Looking upon my shelf of YA and MG books (and a few adult titles too), I’m coming to the realization that there are very few books I’ve read where the bad guy was someone I could love to hate. For all the advice we’re given to create complex antagonists, it shouldn’t be very hard to find one of those bad guys to talk about here. But, it strangely is. So here are the few exceptions from books, one from a movie, and something I want to use in one of my future projects.
1) Miss McCleethy in the Gemma Doyle trilogy. Libba Bray does a great thing here: she sets this teacher up as the devil, someone for Gemma to fear and distrust. And though she slowly shows that Miss McCleethy is actually working on Gemma’s side, she doesn’t pull a total 180 in order to make her a saint. She’s still prickly and not 100% likable. Perfection when it comes to turning a bad guy (or gal) into a surprisingly trustworthy antagonist.
2) Katsa in Kristin Cashore’s Graceling. Not only is she the protagonist, but Katsa, a young woman Graced with the unnatural ability to kill, is also for a short time the antagonist. Cool, huh? Katsa is the feared assassin for a power-hungry king until she dares to defy him and his orders.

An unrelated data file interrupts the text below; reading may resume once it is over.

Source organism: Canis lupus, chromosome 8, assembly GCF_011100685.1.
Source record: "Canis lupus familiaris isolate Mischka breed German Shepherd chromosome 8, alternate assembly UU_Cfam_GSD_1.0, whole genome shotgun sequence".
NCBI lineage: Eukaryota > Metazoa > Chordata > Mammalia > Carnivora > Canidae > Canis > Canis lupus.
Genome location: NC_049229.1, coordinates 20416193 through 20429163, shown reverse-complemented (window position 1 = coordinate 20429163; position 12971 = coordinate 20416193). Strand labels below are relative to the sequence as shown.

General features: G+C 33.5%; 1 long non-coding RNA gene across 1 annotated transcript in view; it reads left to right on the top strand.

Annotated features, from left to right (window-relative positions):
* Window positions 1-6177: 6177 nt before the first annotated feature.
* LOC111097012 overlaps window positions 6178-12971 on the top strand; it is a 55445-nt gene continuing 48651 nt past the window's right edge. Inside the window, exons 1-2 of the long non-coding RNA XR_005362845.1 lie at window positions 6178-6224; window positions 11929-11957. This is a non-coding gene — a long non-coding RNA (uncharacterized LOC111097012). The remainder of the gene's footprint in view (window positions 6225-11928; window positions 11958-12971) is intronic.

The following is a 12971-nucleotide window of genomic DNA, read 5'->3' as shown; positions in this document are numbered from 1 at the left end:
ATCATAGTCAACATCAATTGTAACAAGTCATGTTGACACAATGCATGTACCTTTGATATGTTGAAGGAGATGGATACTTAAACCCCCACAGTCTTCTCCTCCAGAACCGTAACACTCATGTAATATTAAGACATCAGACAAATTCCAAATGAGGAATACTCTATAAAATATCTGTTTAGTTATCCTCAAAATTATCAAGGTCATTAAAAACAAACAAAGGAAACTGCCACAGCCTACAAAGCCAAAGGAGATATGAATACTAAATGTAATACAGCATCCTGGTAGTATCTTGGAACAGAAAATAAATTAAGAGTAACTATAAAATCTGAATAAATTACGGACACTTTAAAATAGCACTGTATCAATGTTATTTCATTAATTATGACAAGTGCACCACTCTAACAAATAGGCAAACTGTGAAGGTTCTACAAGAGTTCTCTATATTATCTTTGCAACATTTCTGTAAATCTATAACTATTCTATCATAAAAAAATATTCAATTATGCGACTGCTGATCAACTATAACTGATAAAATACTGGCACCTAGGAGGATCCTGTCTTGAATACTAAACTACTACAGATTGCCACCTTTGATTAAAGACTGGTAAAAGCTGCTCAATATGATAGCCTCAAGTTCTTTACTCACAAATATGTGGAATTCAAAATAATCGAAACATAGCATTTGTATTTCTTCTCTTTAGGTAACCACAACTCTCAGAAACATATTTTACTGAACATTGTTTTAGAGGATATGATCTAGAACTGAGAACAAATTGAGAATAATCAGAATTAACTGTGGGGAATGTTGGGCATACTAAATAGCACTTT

3) Melissa in Danette Haworth’s Violet Raines Almost Got Struck by Lightning. I can’t stop talking about this book! It was such a pleasant read, evoking feelings I knew so well as a pre-teen when it came to possessiveness of friends and being needed as a friend. Melissa comes to town and tries to take Violet’s place as Lottie’s best friend. All along, I knew there was something driving Melissa’s actions, and even though I couldn’t stand her, I waited patiently until I found out what it was.
4) The Irish Hotties from The Boondock Saints. OK, yes, this is a movie, but these antagonist/protagonists are everything I love in bad guys. They have their pious reasons for murdering the slime of Boston, and even though we all know murder isn’t the answer, we can’t help but root for them. If you haven’t seen this movie, it is SO worth the rental.
5) Romance. That’s right, I would love to see the romantic interest of the protagonist be the antagonist. Just imagine the conflicting feelings something like that would bring! I’ve seen the protagonist slowly learn her main squeeze is the bad guy (and there’s nothing wrong with that!), but it would be very interesting to see her knowing right off the bat, and still falling for him.